Euclid’s Mirror

A short story
by Terry Paul Pearce

A sphere sits on a concrete plain, and a man stands and peers into it. To the man, the surface of the sphere appears silvered, opaque and clear—all at once. He scrutinises the sphere closely. He cannot work out whether the sphere is a mirror, a window, or a picture; whether what he sees is on the surface, without, or within. What he sees there is a figure, much like himself. When he raises a hand, the figure does likewise. He takes a step forward; like a dance partner, his double steps to meet him.

All around the figure, he sees criss-cross gridlines, as of the paved surface on which he stands, stretching away from the figure just as they do from him. Behind the figure, as in his distance, are buildings; the city. The only difference between what he sees and what is around him is the way that the sphere's contents cleave to the curvature of its form, whilst everything around him adheres to a straighter, more familiar perspective. The arcs curving around the sides of the globe correspond perfectly to lines of grid, level parallels which constrict the boundless and bare plaza on which he stands, but those on which he stands stretch off towards vanishing points on the horizon. 

As he stands there, a conceit germinates in him, and it is this: the sphere contains within it a universe equal to the exterior one it reflects. Admittedly, the space outside is infinite, whilst that within is bounded by the circumference of the sphere. But, as the man reflects, he has never seen infinity. The scientists tell him that the universe in which he lives continues forever, but he sees only so far.

If every point in his universe has its twin in the sphere, the counterpart of a point on the infinitely distant rim of his universe could be found at the centre of the sphere. The increments one would need to traverse to get to the centre could merely get infinitesimally smaller, and therefore be unlimited. He thinks of a fable he once heard about a hare who gains on the tortoise he is racing, halving the distance, then halving it again, and halving it again. At that rate, the hare would reach the tortoise only in an infinite number of stages. He sees a parallel between the impossibility of the journey to the centre of the sphere and impossibility of the journey to the circumference of the universe. The same information, plotted in different geometries. The infinite, he whispers, is the analogue of the infinitesimal.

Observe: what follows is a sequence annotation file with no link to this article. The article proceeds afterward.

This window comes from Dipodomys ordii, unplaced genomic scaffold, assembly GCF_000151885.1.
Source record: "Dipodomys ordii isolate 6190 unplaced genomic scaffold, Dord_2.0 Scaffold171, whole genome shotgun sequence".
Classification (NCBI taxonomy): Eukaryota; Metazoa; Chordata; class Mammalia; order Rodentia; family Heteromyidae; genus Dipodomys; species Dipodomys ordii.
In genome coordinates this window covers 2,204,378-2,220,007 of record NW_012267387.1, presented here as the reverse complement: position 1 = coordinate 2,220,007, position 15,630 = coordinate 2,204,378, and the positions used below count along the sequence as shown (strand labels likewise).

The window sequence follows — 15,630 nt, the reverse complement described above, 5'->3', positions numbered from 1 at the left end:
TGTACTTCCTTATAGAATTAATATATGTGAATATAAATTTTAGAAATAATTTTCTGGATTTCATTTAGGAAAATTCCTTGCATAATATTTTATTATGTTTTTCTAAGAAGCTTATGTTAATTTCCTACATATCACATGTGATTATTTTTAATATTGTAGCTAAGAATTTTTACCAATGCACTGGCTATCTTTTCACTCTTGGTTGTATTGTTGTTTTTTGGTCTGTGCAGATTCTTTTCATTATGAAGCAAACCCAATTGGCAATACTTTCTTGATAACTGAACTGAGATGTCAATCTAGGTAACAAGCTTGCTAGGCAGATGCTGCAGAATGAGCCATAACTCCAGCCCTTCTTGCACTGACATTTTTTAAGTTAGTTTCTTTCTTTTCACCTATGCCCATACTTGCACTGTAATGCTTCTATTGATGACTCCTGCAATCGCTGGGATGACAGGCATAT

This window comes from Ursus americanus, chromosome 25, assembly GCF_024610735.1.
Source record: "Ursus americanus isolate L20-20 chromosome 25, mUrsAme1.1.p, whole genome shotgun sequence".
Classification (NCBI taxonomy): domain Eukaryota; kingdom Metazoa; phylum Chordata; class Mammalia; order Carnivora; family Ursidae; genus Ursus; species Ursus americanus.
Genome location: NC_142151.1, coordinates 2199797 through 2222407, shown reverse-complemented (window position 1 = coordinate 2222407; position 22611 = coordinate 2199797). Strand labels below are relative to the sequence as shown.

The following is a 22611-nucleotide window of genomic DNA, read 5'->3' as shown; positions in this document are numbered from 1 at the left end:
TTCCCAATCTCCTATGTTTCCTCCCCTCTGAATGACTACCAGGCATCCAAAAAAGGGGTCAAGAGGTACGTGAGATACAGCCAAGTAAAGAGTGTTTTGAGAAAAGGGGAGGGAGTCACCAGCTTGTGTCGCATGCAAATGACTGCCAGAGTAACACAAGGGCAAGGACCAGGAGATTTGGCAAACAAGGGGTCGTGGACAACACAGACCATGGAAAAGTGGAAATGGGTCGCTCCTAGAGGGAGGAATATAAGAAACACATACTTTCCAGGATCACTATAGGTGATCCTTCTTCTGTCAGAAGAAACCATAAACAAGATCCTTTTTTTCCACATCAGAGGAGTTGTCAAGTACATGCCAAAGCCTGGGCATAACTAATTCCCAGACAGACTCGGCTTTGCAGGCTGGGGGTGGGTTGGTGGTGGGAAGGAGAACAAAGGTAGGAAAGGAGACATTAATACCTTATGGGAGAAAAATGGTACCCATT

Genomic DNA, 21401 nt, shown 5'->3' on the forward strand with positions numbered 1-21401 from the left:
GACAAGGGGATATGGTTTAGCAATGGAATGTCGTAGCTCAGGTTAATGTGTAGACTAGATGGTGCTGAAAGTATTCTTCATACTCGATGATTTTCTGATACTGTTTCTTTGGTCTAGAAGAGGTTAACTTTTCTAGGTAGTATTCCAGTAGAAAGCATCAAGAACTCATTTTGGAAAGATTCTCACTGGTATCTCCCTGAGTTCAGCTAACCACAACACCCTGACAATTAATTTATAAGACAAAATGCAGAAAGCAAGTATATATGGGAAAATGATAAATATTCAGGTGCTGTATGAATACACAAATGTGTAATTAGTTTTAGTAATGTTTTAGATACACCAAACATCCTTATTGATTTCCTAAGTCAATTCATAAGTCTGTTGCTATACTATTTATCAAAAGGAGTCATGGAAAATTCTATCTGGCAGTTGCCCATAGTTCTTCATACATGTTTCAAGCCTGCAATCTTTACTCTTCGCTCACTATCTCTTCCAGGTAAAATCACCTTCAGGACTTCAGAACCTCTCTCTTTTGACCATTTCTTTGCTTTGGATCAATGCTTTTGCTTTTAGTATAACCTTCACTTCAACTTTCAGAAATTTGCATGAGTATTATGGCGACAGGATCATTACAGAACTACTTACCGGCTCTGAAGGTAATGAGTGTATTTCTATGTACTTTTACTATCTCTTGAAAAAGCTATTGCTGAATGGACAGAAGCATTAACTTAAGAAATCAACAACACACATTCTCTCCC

Worlds realign themselves in his mind. A jigsaw fits into place where before there was only chaos and formlessness. Time passes as he stands, staring, motionless.

His reflections turn to the being inside the sphere. Beings, plural, for surely if his doppelganger stares at him, then in the city behind, his wife is cooking dinner, his children are tucked up in bed, and all the nameless faces who share his joylessly anonymous journey to work every day are going about their business. In the city in the sphere, in the distance that does not seem distant. He wonders what they see when the gaze upon the surface of the sphere. It eludes him, at first. He is trying to make his brain fit into a dimension it is not used to, taking it on a forced march along both sides of a Moebius strip.